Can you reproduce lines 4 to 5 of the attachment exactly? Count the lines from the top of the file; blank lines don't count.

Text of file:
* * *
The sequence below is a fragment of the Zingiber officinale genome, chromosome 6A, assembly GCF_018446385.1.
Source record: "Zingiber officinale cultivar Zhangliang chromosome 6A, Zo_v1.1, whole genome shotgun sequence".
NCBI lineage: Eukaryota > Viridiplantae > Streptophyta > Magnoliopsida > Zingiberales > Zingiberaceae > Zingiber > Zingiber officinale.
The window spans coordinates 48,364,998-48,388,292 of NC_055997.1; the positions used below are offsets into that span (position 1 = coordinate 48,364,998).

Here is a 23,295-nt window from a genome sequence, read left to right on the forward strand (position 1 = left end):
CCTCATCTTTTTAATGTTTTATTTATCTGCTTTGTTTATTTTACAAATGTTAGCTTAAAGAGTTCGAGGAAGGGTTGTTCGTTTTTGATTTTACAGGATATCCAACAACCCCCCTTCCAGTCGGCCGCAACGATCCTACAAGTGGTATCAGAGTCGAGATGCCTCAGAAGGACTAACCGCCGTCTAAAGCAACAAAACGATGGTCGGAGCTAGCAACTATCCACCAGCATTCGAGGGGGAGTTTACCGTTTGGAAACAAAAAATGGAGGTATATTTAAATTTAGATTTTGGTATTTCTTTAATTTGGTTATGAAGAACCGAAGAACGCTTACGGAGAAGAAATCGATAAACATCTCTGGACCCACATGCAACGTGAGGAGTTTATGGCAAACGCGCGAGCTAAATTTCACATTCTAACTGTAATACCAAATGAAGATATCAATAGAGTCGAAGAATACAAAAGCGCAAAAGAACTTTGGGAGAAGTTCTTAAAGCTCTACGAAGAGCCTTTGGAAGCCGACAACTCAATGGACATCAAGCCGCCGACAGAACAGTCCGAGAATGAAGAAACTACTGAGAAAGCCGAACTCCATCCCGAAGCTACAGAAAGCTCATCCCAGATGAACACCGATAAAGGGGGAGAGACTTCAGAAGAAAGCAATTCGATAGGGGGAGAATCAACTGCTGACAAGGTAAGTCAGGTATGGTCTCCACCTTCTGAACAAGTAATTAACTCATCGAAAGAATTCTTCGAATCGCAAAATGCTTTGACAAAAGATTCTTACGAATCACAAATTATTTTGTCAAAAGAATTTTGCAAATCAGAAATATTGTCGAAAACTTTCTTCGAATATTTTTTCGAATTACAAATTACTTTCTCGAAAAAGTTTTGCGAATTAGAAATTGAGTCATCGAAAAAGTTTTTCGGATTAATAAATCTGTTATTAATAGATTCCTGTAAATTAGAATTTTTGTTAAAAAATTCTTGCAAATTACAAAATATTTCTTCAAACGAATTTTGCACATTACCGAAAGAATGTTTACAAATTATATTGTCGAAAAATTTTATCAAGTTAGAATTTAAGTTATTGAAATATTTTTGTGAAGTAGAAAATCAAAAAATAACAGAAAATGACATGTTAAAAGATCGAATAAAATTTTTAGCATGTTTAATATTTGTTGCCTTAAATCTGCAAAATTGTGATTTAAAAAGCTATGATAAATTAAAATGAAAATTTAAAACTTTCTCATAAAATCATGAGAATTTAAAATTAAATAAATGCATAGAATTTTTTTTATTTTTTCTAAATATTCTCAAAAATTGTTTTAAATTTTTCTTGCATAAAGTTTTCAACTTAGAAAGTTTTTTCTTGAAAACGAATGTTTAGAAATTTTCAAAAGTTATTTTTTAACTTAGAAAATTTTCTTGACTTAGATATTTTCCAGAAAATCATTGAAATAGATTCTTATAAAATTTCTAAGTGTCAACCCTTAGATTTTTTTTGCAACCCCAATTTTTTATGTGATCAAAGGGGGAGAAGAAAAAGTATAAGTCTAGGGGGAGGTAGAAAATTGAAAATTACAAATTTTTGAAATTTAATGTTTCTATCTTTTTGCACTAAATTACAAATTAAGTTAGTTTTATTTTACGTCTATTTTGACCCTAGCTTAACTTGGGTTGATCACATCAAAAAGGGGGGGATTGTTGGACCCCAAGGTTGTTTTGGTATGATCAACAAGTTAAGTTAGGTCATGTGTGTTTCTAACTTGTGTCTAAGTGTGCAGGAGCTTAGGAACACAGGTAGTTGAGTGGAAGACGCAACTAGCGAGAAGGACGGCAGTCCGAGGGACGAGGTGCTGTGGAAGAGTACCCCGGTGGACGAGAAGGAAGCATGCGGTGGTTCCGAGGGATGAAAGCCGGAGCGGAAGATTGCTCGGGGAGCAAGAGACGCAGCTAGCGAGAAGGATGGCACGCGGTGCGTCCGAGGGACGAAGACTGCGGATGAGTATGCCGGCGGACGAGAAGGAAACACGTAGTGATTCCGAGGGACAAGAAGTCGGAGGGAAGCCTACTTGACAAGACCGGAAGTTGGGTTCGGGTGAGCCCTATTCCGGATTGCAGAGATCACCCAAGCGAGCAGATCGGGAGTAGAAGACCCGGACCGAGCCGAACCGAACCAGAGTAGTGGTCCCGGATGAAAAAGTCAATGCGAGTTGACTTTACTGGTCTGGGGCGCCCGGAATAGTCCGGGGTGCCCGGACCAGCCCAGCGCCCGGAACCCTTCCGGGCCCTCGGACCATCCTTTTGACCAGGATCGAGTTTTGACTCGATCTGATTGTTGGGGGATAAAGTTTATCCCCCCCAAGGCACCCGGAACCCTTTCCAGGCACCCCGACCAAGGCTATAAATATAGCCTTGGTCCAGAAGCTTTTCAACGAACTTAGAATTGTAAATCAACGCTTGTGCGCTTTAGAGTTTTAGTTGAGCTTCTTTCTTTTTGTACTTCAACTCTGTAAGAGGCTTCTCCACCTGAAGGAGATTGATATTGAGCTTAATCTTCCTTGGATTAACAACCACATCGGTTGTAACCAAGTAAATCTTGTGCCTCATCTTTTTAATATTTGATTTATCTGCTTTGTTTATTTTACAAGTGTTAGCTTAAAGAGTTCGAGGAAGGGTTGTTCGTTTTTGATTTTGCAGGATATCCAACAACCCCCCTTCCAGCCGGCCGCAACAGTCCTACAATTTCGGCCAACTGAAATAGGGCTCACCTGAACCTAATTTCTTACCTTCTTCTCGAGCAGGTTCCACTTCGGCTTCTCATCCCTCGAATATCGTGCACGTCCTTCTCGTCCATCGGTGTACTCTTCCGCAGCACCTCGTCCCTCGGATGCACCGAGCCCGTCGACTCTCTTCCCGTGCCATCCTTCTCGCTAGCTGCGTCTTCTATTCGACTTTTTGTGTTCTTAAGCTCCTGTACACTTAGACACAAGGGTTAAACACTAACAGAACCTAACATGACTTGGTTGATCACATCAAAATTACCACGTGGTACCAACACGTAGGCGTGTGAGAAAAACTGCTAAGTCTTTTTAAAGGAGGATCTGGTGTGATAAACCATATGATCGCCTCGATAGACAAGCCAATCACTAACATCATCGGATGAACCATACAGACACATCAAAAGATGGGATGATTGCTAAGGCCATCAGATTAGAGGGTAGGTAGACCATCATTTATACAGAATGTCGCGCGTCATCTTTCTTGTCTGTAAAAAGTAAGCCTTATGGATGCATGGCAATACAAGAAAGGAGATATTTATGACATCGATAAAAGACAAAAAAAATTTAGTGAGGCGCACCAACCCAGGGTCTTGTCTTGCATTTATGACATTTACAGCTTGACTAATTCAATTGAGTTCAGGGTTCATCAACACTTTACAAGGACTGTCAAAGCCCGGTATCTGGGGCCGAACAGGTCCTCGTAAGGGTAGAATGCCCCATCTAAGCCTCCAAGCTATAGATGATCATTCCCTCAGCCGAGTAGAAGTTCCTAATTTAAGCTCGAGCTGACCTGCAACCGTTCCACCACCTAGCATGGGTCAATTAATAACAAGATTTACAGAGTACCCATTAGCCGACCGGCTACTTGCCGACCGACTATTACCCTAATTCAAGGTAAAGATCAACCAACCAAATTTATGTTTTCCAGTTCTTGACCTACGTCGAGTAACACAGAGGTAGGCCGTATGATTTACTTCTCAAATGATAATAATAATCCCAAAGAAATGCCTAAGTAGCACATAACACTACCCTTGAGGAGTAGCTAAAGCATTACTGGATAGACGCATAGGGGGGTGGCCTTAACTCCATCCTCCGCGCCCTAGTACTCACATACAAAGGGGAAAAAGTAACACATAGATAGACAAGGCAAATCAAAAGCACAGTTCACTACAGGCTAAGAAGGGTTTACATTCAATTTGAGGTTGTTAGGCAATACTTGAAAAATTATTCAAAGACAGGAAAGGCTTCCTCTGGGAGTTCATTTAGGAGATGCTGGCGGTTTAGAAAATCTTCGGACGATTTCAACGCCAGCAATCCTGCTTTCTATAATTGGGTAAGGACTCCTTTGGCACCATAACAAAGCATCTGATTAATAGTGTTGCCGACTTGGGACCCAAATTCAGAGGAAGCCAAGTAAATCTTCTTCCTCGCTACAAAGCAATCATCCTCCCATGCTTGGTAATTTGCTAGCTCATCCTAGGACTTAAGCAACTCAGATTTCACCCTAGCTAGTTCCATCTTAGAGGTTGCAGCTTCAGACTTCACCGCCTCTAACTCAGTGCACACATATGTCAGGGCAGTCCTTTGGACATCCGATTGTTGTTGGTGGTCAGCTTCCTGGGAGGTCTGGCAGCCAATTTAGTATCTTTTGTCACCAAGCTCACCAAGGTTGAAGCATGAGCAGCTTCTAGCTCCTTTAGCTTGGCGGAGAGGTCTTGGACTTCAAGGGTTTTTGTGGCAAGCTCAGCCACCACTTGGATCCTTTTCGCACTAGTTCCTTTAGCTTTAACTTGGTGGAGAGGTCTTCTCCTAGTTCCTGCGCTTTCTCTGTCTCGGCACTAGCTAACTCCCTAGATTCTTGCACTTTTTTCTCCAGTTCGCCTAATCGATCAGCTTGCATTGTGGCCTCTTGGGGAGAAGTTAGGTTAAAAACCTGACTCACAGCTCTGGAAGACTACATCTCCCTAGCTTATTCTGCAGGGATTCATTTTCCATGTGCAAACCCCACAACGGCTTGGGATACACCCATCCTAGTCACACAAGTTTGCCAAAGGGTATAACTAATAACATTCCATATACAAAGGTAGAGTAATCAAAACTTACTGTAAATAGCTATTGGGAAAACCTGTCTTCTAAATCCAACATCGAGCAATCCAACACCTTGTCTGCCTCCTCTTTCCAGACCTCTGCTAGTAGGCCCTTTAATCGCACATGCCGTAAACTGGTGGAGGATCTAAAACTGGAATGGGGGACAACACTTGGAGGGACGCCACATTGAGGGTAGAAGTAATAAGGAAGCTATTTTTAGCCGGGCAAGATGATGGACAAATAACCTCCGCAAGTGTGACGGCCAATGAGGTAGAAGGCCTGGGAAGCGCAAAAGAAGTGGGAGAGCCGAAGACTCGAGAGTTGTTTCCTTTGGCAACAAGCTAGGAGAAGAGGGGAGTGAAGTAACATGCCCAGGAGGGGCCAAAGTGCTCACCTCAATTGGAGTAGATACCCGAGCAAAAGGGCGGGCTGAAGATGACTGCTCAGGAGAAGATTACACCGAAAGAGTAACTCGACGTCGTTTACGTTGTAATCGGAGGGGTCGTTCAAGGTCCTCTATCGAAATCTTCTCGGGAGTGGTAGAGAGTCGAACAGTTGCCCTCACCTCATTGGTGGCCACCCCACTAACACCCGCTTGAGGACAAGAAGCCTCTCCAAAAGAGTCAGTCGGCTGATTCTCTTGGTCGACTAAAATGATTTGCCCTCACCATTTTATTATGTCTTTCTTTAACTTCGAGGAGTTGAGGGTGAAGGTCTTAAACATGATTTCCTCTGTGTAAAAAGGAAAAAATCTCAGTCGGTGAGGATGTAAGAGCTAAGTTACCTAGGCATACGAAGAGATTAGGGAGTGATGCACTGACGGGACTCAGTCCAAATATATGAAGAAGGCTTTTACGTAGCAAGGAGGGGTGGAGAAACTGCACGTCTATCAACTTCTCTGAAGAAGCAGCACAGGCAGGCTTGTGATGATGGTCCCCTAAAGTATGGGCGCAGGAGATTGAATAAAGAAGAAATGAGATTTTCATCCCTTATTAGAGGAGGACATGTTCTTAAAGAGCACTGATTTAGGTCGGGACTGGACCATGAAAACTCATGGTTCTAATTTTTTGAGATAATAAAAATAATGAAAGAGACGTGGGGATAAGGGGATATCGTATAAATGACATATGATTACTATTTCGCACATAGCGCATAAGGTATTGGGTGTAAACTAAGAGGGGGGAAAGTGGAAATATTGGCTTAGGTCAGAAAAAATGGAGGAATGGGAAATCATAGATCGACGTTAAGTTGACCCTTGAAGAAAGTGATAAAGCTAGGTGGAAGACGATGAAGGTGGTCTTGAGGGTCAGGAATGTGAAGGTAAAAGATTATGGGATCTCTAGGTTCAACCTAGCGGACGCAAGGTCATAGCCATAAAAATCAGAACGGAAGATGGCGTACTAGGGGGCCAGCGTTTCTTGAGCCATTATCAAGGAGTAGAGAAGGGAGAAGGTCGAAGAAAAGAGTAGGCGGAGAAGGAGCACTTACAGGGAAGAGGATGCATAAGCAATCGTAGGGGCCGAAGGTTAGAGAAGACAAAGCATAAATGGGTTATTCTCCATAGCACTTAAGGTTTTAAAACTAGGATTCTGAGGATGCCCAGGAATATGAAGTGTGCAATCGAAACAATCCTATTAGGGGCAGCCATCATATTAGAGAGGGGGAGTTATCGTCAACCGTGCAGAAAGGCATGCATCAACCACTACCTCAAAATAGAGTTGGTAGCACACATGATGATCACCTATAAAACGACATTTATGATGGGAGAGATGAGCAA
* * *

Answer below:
The window spans coordinates 48,364,998-48,388,292 of NC_055997.1; the positions used below are offsets into that span (position 1 = coordinate 48,364,998).

Here is a 23,295-nt window from a genome sequence, read left to right on the forward strand (position 1 = left end):